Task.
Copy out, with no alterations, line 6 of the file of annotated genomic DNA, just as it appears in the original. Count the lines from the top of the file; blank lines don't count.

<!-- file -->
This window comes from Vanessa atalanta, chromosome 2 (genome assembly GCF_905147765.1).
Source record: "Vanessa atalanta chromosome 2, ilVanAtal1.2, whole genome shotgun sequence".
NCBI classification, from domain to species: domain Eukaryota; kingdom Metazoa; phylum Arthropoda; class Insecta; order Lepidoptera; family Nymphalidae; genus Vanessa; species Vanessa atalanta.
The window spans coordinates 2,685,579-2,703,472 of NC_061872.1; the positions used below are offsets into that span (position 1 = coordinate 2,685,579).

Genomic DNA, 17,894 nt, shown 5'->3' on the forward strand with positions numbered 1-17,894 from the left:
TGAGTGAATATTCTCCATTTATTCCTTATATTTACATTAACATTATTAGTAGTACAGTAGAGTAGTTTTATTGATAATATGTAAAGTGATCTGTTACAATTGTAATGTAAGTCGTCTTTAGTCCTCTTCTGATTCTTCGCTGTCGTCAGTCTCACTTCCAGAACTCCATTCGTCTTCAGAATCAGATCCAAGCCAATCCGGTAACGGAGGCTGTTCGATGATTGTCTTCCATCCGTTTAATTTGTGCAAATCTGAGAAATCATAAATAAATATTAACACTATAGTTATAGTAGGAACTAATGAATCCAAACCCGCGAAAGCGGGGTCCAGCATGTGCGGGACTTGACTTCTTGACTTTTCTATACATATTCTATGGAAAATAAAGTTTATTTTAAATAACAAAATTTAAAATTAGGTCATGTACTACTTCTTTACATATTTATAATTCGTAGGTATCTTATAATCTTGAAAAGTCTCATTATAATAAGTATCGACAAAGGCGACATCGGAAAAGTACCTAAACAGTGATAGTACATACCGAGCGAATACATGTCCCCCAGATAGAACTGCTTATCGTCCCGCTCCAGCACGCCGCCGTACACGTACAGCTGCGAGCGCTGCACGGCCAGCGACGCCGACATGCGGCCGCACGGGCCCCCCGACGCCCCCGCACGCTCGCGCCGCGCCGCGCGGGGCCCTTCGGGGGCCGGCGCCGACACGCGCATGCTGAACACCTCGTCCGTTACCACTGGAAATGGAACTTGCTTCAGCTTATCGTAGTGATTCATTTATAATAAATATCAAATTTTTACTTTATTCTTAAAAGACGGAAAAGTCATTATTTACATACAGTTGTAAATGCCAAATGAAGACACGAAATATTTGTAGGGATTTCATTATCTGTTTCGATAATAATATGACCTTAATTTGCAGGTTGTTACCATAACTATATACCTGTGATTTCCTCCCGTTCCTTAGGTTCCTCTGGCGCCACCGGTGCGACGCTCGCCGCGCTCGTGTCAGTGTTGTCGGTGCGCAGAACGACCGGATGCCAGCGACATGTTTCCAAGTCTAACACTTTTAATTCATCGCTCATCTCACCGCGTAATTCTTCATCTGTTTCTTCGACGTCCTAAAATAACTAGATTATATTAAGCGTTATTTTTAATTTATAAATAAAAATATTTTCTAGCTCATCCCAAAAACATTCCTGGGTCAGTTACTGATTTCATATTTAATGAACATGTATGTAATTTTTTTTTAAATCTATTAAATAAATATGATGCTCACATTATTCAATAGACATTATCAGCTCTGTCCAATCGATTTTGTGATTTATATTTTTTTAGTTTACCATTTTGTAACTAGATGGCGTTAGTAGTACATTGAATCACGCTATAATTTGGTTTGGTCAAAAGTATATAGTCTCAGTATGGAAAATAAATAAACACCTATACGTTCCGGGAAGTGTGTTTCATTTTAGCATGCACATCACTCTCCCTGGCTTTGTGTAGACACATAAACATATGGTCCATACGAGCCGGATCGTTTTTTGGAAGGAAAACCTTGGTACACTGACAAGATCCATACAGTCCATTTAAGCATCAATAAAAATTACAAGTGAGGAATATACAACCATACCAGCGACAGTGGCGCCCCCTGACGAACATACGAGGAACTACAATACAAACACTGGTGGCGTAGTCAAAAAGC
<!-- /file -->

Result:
TGAGTGAATATTCTCCATTTATTCCTTATATTTACATTAACATTATTAGTAGTACAGTAGAGTAGTTTTATTGATAATATGTAAAGTGATCTGTTACAATTGTAATGTAAGTCGTCTTTAGTCCTCTTCTGATTCTTCGCTGTCGTCAGTCTCACTTCCAGAACTCCATTCGTCTTCAGAATCAGATCCAAGCCAATCCGGTAACGGAGGCTGTTCGATGATTGTCTTCCATCCGTTTAATTTGTGCAAATCTGAGAAATCATAAATAAATATTAACACTATAGTTATAGTAGGAACTAATGAATCCAAACCCGCGAAAGCGGGGTCCAGCATGTGCGGGACTTGACTTCTTGACTTTTCTATACATATTCTATGGAAAATAAAGTTTATTTTAAATAACAAAATTTAAAATTAGGTCATGTACTACTTCTTTACATATTTATAATTCGTAGGTATCTTATAATCTTGAAAAGTCTCATTATAATAAGTATCGACAAAGGCGACATCGGAAAAGTACCTAAACAGTGATAGTACATACCGAGCGAATACATGTCCCCCAGATAGAACTGCTTATCGTCCCGCTCCAGCACGCCGCCGTACACGTACAGCTGCGAGCGCTGCACGGCCAGCGACGCCGACATGCGGCCGCACGGGCCCCCCGACGCCCCCGCACGCTCGCGCCGCGCCGCGCGGGGCCCTTCGGGGGCCGGCGCCGACACGCGCATGCTGAACACCTCGTCCGTTACCACTGGAAATGGAACTTGCTTCAGCTTATCGTAGTGATTCATTTATAATAAATATCAAATTTTTACTTTATTCTTAAAAGACGGAAAAGTCATTATTTACATACAGTTGTAAATGCCAAATGAAGACACGAAATATTTGTAGGGATTTCATTATCTGTTTCGATAATAATATGACCTTAATTTGCAGGTTGTTACCATAACTATATACCTGTGATTTCCTCCCGTTCCTTAGGTTCCTCTGGCGCCACCGGTGCGACGCTCGCCGCGCTCGTGTCAGTGTTGTCGGTGCGCAGAACGACCGGATGCCAGCGACATGTTTCCAAGTCTAACACTTTTAATTCATCGCTCATCTCACCGCGTAATTCTTCATCTGTTTCTTCGACGTCCTAAAATAACTAGATTATATTAAGCGTTATTTTTAATTTATAAATAAAAATATTTTCTAGCTCATCCCAAAAACATTCCTGGGTCAGTTACTGATTTCATATTTAATGAACATGTATGTAATTTTTTTTTAAATCTATTAAATAAATATGATGCTCACATTATTCAATAGACATTATCAGCTCTGTCCAATCGATTTTGTGATTTATATTTTTTTAGTTTACCATTTTGTAACTAGATGGCGTTAGTAGTACATTGAATCACGCTATAATTTGGTTTGGTCAAAAGTATATAGTCTCAGTATGGAAAATAAATAAACACCTATACGTTCCGGGAAGTGTGTTTCATTTTAGCATGCACATCACTCTCCCTGGCTTTGTGTAGACACATAAACATATGGTCCATACGAGCCGGATCGTTTTTTGGAAGGAAAACCTTGGTACACTGACAAGATCCATACAGTCCATTTAAGCATCAATAAAAATTACAAGTGAGGAATATACAACCATACCAGCGACAGTGGCGCCCCCTGACGAACATACGAGGAACTACAATACAAACACTGGTGGCGTAGTCAAAAAGC